Tanzania to Soon Have a Central Bank Digital Currencyby Fintechnews Africa 29 November 2021
The Bank of Tanzania, the country’s central bank, has announced plans to introduce its central bank digital currency, Bloomberg reported.
The central bank is looking to bolster the capacity of its officials on central bank digital currencies, as well as its research capabilities in this space, the report cited central bank Governor Florens Luoga as saying. Elsewhere, Tanzania’s cautious stance towards cryptocurrencies remains in place, Luoga added.
“To ensure that our country is not left behind the adoption of central bank digital currencies, the Bank of Tanzania has already begun preparations to have its own central bank digital currency,”
Luoga also said, according to the report.
Tanzania’s central bank digital currency will follow the eNaira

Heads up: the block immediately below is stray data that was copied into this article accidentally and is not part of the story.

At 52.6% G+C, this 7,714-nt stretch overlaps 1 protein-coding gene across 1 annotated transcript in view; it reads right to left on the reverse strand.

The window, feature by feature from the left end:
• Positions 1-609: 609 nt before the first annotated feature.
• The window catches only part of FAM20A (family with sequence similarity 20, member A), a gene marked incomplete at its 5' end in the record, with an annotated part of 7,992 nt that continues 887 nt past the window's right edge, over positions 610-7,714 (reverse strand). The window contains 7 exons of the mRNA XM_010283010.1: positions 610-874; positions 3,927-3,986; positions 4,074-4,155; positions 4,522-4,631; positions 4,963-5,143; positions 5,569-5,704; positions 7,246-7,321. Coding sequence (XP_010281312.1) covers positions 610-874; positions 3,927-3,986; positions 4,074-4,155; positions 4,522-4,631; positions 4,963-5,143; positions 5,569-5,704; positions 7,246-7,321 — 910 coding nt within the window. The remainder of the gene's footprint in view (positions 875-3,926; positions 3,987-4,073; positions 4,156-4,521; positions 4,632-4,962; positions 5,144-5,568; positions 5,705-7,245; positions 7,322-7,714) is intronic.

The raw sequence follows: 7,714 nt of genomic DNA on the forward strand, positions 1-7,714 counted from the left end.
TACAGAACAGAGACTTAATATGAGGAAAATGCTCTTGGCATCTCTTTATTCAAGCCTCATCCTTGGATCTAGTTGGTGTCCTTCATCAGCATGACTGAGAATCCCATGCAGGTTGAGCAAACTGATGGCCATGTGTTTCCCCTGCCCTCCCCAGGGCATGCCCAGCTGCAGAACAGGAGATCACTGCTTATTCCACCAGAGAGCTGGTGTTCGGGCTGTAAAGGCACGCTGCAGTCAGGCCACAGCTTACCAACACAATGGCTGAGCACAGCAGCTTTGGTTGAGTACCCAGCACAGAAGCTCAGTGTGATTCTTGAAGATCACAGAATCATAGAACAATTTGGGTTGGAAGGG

Luoga noted that Tanzania’s plans to launch a digital currency will follow the eNaira, the report said. Nigeria’s eNaira was launched in October this year. The launch made Nigeria the first African country to have launched a digital currency, and the second after the Bahamas worldwide to have a digital currency fully available to the public.
The currency launched with 33 banks, 2,000 customers and 120 merchants already registered on its platforms. At the time of launch, eNaira worth NAR 200 million had been issued to financial institutions.
However, the eNaira has been beleaguered with problems concerning its transferability and interoperability. These issues remain in the context of relatively low smartphone penetration in the country, and the fact users will need to visit banks to transfer cash into their eNaira wallets (which defeats the purpose of financial inclusion).
A number of other African countries are also exploring the idea of launching a central bank digital currency. South Africa is currently at the pilot stage of two such trials, Project Khokha 2 and Project Dunbar. Mauritius is finalising position papers on its digital currency. Ghana is currently building the infrastructure for its eCedi.
Other countries such as Egypt, Eswatini, Rwanda, Kenya and Tunisia are also at different but early stages of setting up a digital currency.
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